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thumbnail image: thumbnail for: Fluctuating Trends Found in Antimicrobial Resistance

News: Fluctuating Trends Found in Antimicrobial Resistance

The NARMS 2011 Executive Report summarizes data previously released by FDA, the CDC, and USDA, and focuses on resistance to antibiotics important in human medicine and multidrug resistance. Among the positive trends is a decline in the five-drug resistance pattern called ACSSuT in Salmonella Typhimurium.

thumbnail image: thumbnail for: U.S. Ranks Among Top 10 Safety Violators; But What’s the Context?

News: U.S. Ranks Among Top 10 Safety Violators; But What’s the Context?

A report released in early August by the global food safety monitoring firm Food Sentry puts the U.S. among the top 10 countries exporting “violative” food items—that is, items found to be in violation of the inspecting country’s regulatory scheme, whether due to pesticide contamination, pathogens, unsanitary conditions, or other problems.

thumbnail image: thumbnail for: Searching for Solutions to Improving Safety in China

News: Searching for Solutions to Improving Safety in China

The recent occurrence of tainted meat in China highlights the ongoing challenge of ensuring oversight and quality in food supply chains. An agreement signed in late July between a U.S. university and a food safety research center in China should help expand efforts to increase food safety in China and worldwide.

thumbnail image: thumbnail for: ‘Pink Slime’ Defamation Suit Subpoenas Hit Food Journalists

News: ‘Pink Slime’ Defamation Suit Subpoenas Hit Food Journalists

Five food journalists have been subpoenaed by Beef Products in its defamation lawsuit against ABC News over its reporting about the meat product referred to as “lean, finely textured beef” by industry but dubbed “pink slime” in the popular press.

thumbnail image: thumbnail for: <I>Cinnamomum Cassia</I> Oil Inhibits Bacteria Growth in Food

News: Cinnamomum Cassia Oil Inhibits Bacteria Growth in Food

Cinnamomum cassia oil, a spice widely used in Asian cuisine, could be a promising antimicrobial for the food industry because of its efficacy in inhibiting the top six non-O157 Escherichia coli STEC bacteria.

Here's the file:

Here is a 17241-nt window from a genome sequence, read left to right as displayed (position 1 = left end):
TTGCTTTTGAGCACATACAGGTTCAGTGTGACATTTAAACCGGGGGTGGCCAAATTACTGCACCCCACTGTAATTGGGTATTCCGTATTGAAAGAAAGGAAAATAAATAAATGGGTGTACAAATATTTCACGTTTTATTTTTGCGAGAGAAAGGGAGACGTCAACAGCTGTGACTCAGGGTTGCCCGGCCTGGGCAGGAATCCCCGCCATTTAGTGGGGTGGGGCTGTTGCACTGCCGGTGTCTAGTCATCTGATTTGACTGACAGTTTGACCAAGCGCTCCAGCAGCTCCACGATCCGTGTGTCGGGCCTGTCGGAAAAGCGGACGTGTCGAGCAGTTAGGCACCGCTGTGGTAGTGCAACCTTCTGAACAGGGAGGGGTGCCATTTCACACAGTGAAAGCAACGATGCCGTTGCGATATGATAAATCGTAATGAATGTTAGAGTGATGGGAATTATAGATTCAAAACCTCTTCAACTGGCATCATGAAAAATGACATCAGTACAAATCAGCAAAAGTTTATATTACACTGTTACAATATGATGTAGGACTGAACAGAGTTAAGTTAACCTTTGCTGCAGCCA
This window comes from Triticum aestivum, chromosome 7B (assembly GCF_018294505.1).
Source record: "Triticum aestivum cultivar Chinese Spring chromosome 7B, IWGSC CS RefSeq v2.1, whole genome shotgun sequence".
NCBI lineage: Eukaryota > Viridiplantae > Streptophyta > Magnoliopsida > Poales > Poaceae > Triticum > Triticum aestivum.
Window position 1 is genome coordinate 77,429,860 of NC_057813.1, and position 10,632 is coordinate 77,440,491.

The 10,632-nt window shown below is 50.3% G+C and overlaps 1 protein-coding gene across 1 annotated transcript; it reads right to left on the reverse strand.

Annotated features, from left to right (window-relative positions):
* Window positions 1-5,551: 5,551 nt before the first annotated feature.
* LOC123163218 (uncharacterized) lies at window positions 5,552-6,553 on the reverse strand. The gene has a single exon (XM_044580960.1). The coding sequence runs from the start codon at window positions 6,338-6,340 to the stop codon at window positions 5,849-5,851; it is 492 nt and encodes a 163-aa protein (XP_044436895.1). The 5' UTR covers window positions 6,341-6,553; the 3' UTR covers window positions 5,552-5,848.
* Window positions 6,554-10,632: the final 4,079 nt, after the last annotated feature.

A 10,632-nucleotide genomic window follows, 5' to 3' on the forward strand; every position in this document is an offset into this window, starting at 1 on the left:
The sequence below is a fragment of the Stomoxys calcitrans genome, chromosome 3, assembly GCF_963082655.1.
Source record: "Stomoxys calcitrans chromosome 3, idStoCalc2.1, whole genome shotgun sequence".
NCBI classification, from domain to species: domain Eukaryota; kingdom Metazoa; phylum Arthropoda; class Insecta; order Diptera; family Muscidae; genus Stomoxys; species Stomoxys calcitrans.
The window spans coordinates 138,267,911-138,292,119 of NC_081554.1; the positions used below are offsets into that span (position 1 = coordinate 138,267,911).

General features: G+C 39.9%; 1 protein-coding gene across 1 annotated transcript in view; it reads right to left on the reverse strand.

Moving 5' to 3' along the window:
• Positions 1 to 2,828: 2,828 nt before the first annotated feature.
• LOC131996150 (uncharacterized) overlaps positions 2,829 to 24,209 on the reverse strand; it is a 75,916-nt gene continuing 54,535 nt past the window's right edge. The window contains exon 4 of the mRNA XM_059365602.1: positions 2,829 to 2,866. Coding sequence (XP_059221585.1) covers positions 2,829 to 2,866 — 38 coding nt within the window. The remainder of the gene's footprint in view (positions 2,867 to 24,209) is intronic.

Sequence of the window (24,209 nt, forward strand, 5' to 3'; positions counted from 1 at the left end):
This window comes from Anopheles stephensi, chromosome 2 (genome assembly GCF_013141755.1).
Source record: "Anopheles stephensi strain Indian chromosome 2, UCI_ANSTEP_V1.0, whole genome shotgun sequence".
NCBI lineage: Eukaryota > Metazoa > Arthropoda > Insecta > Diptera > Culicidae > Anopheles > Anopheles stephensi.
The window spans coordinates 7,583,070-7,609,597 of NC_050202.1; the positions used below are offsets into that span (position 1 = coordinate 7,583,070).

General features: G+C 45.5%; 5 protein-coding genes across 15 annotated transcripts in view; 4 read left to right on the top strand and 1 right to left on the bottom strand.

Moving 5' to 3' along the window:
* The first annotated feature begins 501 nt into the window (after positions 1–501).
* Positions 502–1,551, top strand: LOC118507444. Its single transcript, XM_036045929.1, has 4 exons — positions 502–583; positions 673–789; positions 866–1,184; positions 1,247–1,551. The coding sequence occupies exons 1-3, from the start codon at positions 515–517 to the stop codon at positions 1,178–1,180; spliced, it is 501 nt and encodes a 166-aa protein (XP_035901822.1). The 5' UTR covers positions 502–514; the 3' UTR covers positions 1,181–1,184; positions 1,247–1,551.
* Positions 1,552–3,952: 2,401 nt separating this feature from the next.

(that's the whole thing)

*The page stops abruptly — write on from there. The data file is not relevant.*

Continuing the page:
thumbnail image: thumbnail for: USDA Issues Source Recordkeeping Rules for Raw Ground Beef

News: USDA Issues Source Recordkeeping Rules for Raw Ground Beef

Concluding that voluntary recordkeeping has not been “sufficiently effective,” the USDA has issued a proposed recordkeeping rule for all makers of raw ground beef products, which would require them to keep detailed information on all their meat sources.

thumbnail image: thumbnail for: Law Prohibiting Bare Hand Contact with Food Repealed in California

News: Law Prohibiting Bare Hand Contact with Food Repealed in California

A California law that would have prohibited employees at retail food facilities and bars from coming into direct contact with exposed, ready-to-eat food was repealed by the California Legislature only days before local health agencies were expected to start enforcing the new rule on July 1.

thumbnail image: thumbnail for: Did Spores in Greek Yogurt Sicken Consumers or Not?

News: Did Spores in Greek Yogurt Sicken Consumers or Not?

Ten months ago, the Greek yogurt company Chobani voluntarily pulled 35 flavors of its popular yogurt off supermarket shelves after the FDA received multiple consumer reports of gastrointestinal symptoms after eating mold-tainted yogurt. The number of reports reached more than 200.

thumbnail image: thumbnail for: <I>Salmonella</I>’s Surprising Weak Spot: A Single Nutrient

News: Salmonella’s Surprising Weak Spot: A Single Nutrient

Researchers looking for novel pathways to attack Salmonella and treat Salmonellosis, the unpleasant and sometimes deadly intestinal disease that it causes, haven’t focused much attention on nutrient sources. It’s been considered a fairly fruitless exercise: Most bacteria can grow on any of a number of nutrients, so if you get rid of one, they just gobble up another. But it turns out that Salmonella is a very picky eater.

thumbnail image: thumbnail for: New Invention for Producing Sparkling Wine

News: New Invention for Producing Sparkling Wine

An inexpensive and simple process for producing sparkling wine using a magnetic separation method reduces the time and energy traditionally required to make champagne and other sparking white wines using the méthode champenoise, according to the research team that invented the new method in Ljubljana, Slovenia.

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August/September 2014

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